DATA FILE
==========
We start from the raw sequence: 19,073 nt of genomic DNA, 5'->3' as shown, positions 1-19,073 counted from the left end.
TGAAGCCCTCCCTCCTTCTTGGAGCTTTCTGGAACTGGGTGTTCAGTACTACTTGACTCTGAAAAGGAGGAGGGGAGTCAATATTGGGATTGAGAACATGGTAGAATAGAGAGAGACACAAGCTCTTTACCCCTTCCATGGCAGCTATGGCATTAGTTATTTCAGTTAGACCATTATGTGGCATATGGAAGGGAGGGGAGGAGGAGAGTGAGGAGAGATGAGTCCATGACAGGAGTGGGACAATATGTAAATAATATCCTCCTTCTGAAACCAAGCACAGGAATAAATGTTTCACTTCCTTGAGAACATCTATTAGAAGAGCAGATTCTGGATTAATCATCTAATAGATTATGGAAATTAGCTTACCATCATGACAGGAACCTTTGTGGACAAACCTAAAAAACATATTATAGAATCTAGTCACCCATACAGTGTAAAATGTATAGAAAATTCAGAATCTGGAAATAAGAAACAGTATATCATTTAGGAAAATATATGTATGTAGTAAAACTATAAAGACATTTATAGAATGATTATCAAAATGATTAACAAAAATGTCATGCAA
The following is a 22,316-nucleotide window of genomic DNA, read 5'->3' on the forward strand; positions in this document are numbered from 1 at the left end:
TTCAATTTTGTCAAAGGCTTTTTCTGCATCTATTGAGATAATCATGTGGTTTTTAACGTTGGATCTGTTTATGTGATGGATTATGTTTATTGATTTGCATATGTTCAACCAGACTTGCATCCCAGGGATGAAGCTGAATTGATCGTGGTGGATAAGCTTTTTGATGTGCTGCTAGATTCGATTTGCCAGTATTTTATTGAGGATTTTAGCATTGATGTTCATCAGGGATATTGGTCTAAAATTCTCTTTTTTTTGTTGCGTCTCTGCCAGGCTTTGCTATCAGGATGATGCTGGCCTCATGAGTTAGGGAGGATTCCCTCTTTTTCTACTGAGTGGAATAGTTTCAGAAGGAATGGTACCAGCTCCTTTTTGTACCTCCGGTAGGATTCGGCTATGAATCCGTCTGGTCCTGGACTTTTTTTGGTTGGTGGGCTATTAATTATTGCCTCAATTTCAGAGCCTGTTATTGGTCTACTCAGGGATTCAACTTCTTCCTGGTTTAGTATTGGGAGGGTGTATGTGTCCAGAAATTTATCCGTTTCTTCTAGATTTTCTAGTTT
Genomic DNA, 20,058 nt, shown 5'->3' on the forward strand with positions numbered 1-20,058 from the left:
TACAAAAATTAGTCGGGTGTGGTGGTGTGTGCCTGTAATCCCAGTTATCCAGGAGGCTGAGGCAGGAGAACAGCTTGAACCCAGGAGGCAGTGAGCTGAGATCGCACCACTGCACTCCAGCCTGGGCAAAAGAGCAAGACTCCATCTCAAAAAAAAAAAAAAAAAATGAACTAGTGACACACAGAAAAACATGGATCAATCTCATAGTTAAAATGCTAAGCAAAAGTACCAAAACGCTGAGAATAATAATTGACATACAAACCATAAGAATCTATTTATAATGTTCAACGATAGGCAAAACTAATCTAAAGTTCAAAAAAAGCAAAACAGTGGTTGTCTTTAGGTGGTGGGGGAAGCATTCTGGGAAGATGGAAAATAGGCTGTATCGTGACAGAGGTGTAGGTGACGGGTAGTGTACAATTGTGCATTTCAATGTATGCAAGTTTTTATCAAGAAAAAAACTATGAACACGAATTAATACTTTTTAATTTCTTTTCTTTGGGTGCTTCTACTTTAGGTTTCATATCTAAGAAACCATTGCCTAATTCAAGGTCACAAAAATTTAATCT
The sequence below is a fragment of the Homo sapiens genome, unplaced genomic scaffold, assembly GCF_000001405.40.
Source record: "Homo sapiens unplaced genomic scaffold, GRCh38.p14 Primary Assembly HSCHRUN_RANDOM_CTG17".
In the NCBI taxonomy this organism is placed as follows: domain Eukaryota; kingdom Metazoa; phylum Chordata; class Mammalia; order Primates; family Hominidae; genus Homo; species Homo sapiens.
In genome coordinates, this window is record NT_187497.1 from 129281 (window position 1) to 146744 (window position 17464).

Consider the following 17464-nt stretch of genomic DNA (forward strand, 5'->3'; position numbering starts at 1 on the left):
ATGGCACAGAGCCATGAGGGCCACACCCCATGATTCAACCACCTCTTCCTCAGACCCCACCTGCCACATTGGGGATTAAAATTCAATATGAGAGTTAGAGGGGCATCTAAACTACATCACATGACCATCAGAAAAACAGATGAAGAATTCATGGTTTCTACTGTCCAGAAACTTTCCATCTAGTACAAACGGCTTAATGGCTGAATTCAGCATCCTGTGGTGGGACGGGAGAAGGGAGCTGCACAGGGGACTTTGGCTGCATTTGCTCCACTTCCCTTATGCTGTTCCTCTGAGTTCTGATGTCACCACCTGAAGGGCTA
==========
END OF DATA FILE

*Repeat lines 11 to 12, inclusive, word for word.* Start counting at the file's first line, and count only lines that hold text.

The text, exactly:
Consider the following 17464-nt stretch of genomic DNA (forward strand, 5'->3'; position numbering starts at 1 on the left):
ATGGCACAGAGCCATGAGGGCCACACCCCATGATTCAACCACCTCTTCCTCAGACCCCACCTGCCACATTGGGGATTAAAATTCAATATGAGAGTTAGAGGGGCATCTAAACTACATCACATGACCATCAGAAAAACAGATGAAGAATTCATGGTTTCTACTGTCCAGAAACTTTCCATCTAGTACAAACGGCTTAATGGCTGAATTCAGCATCCTGTGGTGGGACGGGAGAAGGGAGCTGCACAGGGGACTTTGGCTGCATTTGCTCCACTTCCCTTATGCTGTTCCTCTGAGTTCTGATGTCACCACCTGAAGGGCTA